Shoo fly protects NSW from world’s worst fruit pest

NSW DPI Daryl Cooper__collecting fruit to inspect for Qfly larvae_Ex Shoo Fly_Dareton

Working with interstate and national horticultural industry representatives, NSW government agencies this month took a forward step to fortify the state against one of the world’s most destructive fruit pests, Mediterranean fruit fly (Medfly).

Exercise Shoo Fly was held in Dareton, to bolster the ability of lead agencies, NSW Department of Primary Industries (DPI) and Local Land Services (LLS), to mount an emergency response to eradicate a future Medfly incursion.

DPI’s plant biosecurity leader, Bev Zurbo, said Medfly is not present in NSW, but it has established in Western Australia and the threat of a Medfly outbreak here is a real possibility with recent outbreaks, which were successfully eradicated, in South Australia.

“We chose Dareton, as it’s the most likely location for an incursion to occur and we will need to mobilise resources into the area as quickly as possible,” Ms Zurbo said.

“Exercise Shoo Fly used a real-life scenario to test how well our Medfly emergency response plans work, highlight any operational or logistical gaps, clarify DPI and LLS roles and responsibilities and identify future training needs.

“DPI built a significant level of corporate knowledge and response experience in managing Queensland fruit fly outbreaks and now this timely test of our current level of preparedness for a Medfly outbreak has put us in a good position if one does occur.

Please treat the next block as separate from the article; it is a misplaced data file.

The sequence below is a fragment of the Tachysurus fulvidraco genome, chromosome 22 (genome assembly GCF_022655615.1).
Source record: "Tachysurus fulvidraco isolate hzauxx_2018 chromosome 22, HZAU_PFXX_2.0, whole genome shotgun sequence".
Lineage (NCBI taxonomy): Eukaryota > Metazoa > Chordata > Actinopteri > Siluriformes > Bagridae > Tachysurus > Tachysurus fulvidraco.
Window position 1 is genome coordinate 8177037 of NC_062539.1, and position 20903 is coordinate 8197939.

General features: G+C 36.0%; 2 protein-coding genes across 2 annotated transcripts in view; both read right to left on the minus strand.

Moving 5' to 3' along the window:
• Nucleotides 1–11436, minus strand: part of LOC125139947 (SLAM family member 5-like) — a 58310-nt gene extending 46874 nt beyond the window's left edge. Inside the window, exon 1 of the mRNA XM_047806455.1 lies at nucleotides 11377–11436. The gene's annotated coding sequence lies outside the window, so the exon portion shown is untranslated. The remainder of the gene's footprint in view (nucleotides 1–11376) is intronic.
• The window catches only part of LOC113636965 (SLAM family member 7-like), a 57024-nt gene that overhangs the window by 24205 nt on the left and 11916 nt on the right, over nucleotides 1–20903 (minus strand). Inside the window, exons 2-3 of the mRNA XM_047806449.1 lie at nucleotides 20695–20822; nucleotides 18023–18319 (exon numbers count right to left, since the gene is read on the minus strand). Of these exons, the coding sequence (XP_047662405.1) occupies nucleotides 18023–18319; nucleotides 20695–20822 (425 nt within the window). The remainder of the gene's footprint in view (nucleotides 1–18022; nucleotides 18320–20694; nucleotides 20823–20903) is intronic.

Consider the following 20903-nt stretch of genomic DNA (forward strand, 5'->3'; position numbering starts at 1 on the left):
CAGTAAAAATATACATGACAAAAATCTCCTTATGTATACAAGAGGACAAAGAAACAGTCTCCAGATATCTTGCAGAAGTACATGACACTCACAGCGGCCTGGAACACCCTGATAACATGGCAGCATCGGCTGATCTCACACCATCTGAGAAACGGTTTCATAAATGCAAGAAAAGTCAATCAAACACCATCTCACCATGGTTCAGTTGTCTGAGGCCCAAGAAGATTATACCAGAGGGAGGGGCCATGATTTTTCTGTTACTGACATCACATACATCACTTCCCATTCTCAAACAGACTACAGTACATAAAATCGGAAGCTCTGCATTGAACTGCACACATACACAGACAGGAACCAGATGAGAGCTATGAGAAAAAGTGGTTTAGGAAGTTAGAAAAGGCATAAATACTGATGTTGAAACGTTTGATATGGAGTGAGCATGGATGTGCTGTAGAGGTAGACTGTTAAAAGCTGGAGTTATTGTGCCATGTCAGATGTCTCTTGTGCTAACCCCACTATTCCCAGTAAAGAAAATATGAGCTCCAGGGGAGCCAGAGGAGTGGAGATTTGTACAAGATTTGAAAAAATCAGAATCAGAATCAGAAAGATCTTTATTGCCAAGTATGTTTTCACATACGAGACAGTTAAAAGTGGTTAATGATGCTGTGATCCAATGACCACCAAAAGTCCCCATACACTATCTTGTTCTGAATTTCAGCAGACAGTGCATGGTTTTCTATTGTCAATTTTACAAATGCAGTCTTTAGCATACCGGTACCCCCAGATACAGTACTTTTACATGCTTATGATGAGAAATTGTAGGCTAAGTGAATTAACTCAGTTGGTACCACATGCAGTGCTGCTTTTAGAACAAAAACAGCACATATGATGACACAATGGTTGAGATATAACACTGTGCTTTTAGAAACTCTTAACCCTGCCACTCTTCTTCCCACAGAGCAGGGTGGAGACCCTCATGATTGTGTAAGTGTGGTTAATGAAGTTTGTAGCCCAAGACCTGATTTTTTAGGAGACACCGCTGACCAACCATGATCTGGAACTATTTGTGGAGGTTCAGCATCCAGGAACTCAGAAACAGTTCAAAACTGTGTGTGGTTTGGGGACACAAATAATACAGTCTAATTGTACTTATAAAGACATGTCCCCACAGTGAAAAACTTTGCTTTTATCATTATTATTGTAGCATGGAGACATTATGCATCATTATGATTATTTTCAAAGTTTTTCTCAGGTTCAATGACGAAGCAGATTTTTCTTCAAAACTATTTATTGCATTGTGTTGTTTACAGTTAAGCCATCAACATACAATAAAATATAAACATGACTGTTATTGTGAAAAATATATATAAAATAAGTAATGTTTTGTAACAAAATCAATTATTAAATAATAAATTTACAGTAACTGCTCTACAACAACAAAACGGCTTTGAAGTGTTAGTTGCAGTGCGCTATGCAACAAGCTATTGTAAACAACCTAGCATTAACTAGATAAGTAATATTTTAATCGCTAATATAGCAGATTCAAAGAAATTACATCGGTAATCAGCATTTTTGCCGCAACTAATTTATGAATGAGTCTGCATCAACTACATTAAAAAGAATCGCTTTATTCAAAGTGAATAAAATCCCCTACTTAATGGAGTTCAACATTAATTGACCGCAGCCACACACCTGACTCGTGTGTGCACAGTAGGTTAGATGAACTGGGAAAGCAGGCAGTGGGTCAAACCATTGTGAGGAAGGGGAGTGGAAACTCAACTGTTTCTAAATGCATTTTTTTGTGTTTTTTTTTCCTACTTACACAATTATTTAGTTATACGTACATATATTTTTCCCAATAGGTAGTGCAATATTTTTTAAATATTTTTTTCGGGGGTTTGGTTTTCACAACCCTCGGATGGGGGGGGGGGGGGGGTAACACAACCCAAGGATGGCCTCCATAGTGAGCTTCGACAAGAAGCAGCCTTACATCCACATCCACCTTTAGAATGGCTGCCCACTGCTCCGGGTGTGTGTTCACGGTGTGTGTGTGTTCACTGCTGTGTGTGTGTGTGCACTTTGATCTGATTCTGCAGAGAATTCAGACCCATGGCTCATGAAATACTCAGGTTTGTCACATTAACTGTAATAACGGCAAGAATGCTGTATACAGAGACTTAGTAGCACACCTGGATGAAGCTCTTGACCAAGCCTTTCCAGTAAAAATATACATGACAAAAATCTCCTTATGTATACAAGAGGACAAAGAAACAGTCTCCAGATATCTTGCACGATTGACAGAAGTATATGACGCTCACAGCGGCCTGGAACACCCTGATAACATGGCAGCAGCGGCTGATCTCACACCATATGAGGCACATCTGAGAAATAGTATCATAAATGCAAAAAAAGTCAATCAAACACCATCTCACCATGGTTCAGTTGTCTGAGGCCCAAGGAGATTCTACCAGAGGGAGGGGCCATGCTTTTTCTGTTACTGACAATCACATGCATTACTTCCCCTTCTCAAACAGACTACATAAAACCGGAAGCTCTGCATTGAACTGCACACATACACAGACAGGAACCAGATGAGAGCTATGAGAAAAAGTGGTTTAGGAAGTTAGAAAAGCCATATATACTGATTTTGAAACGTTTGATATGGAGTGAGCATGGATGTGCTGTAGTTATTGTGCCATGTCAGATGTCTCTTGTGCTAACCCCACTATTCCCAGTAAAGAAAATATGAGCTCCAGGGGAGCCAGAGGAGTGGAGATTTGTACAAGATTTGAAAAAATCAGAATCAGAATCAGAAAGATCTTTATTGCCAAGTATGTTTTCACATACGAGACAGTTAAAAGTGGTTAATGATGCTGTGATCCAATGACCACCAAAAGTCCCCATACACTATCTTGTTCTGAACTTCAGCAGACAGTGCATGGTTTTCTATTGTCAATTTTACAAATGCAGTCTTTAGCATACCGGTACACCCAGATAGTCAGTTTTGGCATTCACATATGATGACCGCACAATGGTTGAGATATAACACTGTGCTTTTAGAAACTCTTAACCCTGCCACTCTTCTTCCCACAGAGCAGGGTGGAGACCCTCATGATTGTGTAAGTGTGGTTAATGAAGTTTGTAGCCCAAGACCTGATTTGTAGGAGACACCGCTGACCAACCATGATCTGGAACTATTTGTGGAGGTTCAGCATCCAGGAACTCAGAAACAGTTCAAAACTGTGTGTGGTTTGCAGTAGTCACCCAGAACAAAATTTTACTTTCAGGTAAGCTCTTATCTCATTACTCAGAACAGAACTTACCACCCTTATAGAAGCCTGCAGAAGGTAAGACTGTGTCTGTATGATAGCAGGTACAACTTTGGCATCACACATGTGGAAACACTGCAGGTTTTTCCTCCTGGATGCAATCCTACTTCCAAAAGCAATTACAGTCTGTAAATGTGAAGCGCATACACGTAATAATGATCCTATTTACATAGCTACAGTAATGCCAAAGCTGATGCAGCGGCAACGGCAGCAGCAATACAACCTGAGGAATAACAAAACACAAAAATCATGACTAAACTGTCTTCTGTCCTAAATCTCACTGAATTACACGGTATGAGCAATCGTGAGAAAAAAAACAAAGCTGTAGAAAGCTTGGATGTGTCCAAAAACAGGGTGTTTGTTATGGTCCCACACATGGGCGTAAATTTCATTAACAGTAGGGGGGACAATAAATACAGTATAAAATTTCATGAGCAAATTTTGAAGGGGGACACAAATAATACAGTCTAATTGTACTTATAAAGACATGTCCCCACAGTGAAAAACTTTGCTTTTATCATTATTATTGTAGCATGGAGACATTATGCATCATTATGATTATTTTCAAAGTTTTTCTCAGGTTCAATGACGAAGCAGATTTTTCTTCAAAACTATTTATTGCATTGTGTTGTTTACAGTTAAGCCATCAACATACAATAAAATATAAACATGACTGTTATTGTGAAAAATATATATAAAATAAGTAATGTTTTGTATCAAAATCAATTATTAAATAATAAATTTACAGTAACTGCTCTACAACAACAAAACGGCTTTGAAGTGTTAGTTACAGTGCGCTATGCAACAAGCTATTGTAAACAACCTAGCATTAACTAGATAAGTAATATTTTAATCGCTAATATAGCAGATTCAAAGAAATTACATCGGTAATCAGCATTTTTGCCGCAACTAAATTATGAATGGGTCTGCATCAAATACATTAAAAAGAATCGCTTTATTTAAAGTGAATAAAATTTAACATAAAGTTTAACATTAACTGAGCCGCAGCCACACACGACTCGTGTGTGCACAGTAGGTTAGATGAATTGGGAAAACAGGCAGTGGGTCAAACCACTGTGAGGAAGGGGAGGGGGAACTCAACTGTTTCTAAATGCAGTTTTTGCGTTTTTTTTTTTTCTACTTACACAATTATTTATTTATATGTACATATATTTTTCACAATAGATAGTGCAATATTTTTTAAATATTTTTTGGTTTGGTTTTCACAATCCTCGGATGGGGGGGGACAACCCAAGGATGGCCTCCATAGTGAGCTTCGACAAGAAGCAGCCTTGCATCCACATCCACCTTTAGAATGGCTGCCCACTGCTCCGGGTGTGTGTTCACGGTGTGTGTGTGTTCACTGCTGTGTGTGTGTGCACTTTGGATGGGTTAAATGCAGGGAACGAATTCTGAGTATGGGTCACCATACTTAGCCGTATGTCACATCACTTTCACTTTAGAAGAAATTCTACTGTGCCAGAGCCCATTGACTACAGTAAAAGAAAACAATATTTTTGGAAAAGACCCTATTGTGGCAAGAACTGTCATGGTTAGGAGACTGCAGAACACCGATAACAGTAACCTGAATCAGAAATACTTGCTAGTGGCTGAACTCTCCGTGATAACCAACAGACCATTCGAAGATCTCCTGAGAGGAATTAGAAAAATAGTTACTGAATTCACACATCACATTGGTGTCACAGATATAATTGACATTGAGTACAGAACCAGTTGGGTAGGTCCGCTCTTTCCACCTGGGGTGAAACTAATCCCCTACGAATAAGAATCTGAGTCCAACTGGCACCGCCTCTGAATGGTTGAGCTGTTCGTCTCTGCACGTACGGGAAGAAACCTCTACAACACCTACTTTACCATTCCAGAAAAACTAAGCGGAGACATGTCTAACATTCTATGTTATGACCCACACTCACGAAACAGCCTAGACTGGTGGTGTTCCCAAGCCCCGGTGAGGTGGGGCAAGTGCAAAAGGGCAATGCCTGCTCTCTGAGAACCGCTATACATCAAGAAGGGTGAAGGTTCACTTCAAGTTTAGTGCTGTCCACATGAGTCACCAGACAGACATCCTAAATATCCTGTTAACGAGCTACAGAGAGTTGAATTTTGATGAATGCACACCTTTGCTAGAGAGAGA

NSW Daryl Cooper_Max Brownlow Western LLS Broken Hill_inspecting Qfly infested fruit and larvae_Ex Shoo Fly_Dareton“Local knowledge played a crucial role, adding to the practical resources we developed during the exercise to use in the event of a real-life Medfly incursion.

“Extra support is also now being delivered by an early warning Medfly trapping network along the NSW side of the Murray River, which will alert us of Medfly presence so we can jump into an eradication response.”

With 25 participants from Plant Health Australia, Wentworth Shire Council, Greater Sunraysia Pest Free Area, Agriculture Victoria, ACT Government, six Local Land Services regions and DPI, teams worked in the field, control centre and online to mount a full simulation of an emergency response to Medfly.

An important part of the exercise was to explore market access options to minimise business and economic impacts during an emergency response to eradicate Medfly.

Economically important host species for NSW include nectarines, peaches, table grapes, apples, pears and oranges, with producers facing economic impacts of reduced yield and quality, increased control costs and market loss.

Medfly, Ceratitis capitata, threatens horticultural industries in eastern Australia as its tolerance of cooler climates makes it highly invasive. Host fruit and vegetables are a vital part of the Medfly lifecycle and affected produce is unsaleable.

Growers are urged to be on the lookout for the pest and report any suspect Medfly sightings to NSW DPI or call the Exotic Plant Pest Hotline, 1800 084 881.

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